Message Broker: Into String

Strings in most native or performance focused languages tend to present a fair amount of complexity and Rust is no exception to this. There are cases where you have a struct that needs to have a name, such as:

struct ServiceHandle {
    name: String,
}

The first ServiceHandle::new() function I would typically write when first learning Rust would look like this:

fn new(name: String) -> ServiceHandle {
    // other init stuff
    ServiceHandle { name: name }
}

In the real world I generally have a String to pass to ServiceHandle::new(String) so this API works well. But when I’m writing tests for my code, I want to pass hard coded values with type &'static str. In order to do that, I have to call one of the conversion functions.

ServiceHandle::new("listener".into());
ServiceHandle::new("listener".to_owned());
ServiceHandle::new(String::from("listener"));

If I change the signature to something like:

fn new(name: &str) -> ServiceHandle {
    // other init stuff
    ServiceHandle { name: name.to_owned() }
}

Then I have to remember to prefix String with & when passing to the function. Another possibility is to from_string and from_str which is what I started to rely on next. Then I don’t have to remember as much, just use the right one for the right type.

fn from_str(name: &str) -> ServiceHandle {
    // skip init stuff, let from_string do it
    ServiceHandle::from_string(name.to_owned())
}

fn from_string(name: String) -> ServiceHandle {
    // other init stuff
    ServiceHandle { name: name }
}

This gets me into a better state where it is easy to remember what string type it takes, but it feels clumsy. Rust provides the From and Into traits that types can implement to enable more generic coding. They are as their name implies a way to automatically change types. They are “reflexive” which means that if one of them is implemented the other can use it. For example, impl From<A> for B would allow you to write a function like fn thing<T: Into<B>>(arg: T) which could be called like thing(A {}).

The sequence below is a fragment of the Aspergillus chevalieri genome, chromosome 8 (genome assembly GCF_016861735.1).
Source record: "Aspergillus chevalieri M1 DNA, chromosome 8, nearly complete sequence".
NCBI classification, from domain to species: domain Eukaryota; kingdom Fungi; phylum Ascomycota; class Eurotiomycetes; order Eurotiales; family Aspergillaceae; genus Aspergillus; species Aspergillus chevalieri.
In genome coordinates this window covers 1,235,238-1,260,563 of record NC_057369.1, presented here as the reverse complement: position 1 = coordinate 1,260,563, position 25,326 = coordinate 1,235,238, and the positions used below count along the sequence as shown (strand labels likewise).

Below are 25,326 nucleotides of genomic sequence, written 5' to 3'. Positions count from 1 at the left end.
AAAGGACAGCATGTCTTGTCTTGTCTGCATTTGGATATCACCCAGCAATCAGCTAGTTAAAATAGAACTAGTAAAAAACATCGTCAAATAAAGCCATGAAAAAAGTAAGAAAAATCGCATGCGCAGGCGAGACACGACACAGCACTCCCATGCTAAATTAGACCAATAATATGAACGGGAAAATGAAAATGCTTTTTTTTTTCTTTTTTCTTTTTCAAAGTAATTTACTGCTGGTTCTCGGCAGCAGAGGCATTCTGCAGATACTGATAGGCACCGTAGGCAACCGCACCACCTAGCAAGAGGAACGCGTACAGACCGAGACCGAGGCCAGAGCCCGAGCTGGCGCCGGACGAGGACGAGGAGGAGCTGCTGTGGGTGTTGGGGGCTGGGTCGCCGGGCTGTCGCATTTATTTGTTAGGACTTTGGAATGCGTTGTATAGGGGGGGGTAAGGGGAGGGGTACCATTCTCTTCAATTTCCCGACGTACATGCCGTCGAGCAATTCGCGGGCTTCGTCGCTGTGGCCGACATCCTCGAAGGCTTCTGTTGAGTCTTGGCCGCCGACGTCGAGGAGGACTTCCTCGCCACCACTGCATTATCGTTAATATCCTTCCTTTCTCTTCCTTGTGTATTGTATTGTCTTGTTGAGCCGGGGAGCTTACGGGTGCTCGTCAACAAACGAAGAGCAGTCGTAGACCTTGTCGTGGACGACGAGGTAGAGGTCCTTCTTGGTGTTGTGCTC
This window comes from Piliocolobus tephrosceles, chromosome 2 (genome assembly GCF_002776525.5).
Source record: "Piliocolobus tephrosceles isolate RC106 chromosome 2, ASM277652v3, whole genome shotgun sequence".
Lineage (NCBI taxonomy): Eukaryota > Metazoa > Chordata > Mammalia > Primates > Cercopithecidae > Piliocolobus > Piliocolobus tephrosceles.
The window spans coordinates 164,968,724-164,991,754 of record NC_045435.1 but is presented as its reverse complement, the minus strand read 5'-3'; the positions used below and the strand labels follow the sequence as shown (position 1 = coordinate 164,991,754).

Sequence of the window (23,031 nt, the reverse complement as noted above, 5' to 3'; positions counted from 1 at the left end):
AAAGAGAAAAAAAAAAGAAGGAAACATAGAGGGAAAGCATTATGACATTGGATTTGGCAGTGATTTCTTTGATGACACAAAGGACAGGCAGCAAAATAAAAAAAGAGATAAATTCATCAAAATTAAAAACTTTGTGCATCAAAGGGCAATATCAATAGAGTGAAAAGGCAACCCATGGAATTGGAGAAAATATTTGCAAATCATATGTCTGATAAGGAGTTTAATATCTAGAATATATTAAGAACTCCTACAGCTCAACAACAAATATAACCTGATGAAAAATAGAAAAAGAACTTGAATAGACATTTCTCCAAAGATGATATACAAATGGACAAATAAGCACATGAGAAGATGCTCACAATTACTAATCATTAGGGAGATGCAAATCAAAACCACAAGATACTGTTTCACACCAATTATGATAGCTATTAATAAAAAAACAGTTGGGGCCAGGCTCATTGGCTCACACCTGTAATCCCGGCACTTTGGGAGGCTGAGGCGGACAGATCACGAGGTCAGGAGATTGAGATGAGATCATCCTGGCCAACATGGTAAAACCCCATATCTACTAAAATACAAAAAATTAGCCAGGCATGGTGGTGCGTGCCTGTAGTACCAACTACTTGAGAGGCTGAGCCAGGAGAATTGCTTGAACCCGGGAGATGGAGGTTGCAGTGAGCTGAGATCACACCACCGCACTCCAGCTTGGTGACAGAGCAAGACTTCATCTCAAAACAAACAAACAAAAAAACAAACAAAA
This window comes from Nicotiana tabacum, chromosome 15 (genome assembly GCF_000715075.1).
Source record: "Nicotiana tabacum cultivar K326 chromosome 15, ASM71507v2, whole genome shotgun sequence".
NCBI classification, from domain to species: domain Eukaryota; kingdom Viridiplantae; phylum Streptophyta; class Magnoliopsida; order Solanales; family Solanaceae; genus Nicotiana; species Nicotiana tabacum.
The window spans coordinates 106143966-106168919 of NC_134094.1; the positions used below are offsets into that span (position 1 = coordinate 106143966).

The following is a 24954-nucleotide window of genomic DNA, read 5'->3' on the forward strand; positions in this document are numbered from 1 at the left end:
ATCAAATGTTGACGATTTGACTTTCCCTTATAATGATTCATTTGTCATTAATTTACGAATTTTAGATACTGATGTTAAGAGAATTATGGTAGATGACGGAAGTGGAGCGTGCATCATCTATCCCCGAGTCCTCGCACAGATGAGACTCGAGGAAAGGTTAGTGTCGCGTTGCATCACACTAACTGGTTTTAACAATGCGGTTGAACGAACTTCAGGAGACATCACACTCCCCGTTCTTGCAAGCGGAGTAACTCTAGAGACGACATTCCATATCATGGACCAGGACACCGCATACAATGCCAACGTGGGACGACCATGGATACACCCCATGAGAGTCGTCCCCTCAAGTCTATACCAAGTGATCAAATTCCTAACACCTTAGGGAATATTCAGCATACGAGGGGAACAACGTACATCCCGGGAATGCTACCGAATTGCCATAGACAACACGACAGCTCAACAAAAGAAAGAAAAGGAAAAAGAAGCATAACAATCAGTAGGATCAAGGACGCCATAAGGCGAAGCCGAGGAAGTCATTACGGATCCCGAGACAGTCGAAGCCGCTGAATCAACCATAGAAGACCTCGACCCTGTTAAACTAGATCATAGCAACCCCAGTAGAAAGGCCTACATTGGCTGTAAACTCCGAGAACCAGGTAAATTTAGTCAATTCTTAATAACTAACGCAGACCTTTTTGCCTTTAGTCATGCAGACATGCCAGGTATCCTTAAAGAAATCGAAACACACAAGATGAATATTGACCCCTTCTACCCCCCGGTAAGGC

So the next iteration of my ServiceHandle::new() went generic:

fn new<S: Into<String>>(name: S) -> ServiceHandle {
    ServiceHandle { name: name.into() }
}

This allows calling with String, &str or several other types that can automatically be converted into a String. Making writing testing code with &'static str simple, while dynamically generated String objects still a first class citizen.

One thought on “Message Broker: Into String

  1. This is something I’ve struggled with myself. I’ve tended to favor `String` often when I shouldn’t just because it’s so much more simple to pass around with the lack of lifetime concerns, but I feel like this is a crutch of sorts. Using Into seems like the only sane way to avoid times where you are switching from owned to slice and back again just to satisfy different signatures as data flows through your program.
    Lately, I’ve favored using `&str` in my parameter lists since learning that there is automatic conversion of `&String` to `&str` (likely via a trait mechanic as you’ve shown). I guess this is just shorthand for `.as_ref()` but I find it convenient.

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